The team operating NASA's Mars rover Curiosity has completed a software upgrade on the vehicle and is next planning a check of wear and tear on the rover's wheels.
"Curiosity is now operating on version 11 of its flight software," said Jim Erickson of NASA's Jet Propulsion Laboratory, project manager for the NASA Mars Science Laboratory Project, which operates Curiosity.
This is the third upgrade version since Curiosity's landing on Mars16 months ago. Completing the switch from version 10 took about a week. An earlier switch to version 11 prompted an unintended reboot on Nov. 7 and a return to version 10, but the latest transition went smoothly.
These upgrades allow continued advances in the rover's capabilities. For example, version 11 brings expanded capability for using the Curiosity's robotic arm while the vehicle is on slopes. It also improves flexibility for storing information overnight to use in resuming autonomous driving on a second day.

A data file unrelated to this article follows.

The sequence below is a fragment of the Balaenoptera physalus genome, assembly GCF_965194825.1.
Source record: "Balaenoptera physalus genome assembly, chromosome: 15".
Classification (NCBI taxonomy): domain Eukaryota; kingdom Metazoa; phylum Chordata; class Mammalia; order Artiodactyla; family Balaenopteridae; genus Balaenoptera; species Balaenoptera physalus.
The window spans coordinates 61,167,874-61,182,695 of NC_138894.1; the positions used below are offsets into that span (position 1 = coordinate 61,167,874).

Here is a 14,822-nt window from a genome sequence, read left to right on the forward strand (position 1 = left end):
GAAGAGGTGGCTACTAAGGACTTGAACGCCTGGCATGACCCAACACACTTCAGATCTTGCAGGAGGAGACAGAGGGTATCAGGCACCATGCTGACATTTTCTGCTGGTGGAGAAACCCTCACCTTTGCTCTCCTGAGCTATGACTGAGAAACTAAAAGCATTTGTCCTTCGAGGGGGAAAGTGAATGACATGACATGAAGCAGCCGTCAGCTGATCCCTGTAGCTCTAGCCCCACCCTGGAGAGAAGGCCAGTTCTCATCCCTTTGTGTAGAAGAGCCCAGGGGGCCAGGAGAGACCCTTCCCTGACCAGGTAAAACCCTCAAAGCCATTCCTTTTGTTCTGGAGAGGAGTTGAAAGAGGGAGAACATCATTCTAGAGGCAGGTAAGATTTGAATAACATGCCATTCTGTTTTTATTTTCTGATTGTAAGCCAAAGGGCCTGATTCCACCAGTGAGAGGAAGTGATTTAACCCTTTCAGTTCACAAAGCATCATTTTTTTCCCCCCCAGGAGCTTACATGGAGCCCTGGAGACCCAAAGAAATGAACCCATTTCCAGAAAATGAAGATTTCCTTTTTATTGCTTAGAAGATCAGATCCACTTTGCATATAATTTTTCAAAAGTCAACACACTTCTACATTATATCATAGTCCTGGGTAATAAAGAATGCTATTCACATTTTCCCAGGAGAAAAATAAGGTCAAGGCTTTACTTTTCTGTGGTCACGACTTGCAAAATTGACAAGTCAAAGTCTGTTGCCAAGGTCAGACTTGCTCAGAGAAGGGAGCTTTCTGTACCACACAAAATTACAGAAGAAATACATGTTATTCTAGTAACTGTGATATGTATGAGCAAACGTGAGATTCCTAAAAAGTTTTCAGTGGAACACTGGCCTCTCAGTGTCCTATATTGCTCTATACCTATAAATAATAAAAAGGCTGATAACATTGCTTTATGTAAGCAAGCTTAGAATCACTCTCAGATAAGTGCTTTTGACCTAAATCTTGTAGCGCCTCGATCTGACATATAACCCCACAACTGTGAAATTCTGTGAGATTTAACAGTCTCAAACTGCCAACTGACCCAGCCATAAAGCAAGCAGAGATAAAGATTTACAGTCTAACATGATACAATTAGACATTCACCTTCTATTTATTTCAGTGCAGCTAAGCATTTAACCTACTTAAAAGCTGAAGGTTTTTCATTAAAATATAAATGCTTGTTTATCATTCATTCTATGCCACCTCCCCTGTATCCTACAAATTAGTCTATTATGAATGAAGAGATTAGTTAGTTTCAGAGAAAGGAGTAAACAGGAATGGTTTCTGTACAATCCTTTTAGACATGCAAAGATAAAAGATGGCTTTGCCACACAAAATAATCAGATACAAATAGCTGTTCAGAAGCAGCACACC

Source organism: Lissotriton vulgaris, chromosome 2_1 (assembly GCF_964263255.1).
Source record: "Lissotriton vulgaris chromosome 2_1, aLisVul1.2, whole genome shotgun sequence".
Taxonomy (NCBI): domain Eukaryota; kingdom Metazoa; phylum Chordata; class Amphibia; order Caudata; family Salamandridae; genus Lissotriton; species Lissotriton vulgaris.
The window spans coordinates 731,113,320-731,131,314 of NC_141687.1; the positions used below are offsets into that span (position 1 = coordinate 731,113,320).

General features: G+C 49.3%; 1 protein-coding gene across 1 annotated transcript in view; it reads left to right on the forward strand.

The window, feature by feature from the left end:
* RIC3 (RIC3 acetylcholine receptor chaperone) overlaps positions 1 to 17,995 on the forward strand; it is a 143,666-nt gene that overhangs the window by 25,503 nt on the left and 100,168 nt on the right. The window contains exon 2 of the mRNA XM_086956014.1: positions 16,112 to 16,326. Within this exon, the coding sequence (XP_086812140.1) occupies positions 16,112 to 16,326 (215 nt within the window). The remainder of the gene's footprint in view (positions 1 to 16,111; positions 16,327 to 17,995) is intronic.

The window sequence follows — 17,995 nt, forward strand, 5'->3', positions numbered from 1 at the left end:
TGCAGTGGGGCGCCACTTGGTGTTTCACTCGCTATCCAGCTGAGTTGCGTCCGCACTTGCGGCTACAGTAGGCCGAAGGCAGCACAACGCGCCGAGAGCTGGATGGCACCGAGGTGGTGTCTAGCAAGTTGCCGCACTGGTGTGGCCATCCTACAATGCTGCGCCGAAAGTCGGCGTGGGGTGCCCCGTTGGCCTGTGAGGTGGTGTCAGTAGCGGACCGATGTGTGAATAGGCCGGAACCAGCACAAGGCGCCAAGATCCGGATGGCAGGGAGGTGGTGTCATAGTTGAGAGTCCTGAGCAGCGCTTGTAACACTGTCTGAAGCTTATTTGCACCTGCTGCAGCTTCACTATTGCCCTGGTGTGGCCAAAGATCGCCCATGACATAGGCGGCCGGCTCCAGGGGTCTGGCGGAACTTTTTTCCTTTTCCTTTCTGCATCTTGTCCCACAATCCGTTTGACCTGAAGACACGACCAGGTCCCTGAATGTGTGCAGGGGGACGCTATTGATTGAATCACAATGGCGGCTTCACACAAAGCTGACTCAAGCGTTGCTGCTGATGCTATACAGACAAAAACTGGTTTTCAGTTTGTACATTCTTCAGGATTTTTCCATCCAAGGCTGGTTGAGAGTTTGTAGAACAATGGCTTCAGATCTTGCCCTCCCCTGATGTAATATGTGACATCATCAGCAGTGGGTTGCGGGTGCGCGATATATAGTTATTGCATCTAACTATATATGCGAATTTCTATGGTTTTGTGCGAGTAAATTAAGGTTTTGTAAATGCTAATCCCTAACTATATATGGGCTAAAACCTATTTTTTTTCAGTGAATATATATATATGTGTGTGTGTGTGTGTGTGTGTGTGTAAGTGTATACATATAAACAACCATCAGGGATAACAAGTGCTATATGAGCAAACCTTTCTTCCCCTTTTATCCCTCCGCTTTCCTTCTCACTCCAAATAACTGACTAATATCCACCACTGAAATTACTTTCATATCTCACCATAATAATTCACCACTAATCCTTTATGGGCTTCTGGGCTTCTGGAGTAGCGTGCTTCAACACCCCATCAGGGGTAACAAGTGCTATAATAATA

An upcoming activity will be driving to a relatively smooth patch of ground to take a set of images of Curiosity's aluminum wheels, using the Mars Hand Lens Imager (MAHLI) camera at the end of the rover's arm.
"We want to take a full inventory of the condition of the wheels," Erickson said. "Dents and holes were anticipated, but the amount of wear appears to have accelerated in the past month or so. It appears to be correlated with driving over rougher terrain. The wheels can sustain significant damage without impairing the rover's ability to drive. However, we would like to understand the impact that this terrain type has on the wheels, to help with planning future drives."
Curiosity's recent driving has crossed an area that has numerous sharp rocks embedded in the ground. Routes to future destinations for the mission may be charted to lessen the amount of travel over such rough terrain, compared to smoother ground nearby.
NASA's Mars Science Laboratory Project is using Curiosity inside Gale Crater to assess ancient habitable environments and major changes in Martian environmental conditions. JPL, a division of the California Institute of Technology in Pasadena, built the rover and manages the project for NASA's Science Mission Directorate in Washington.
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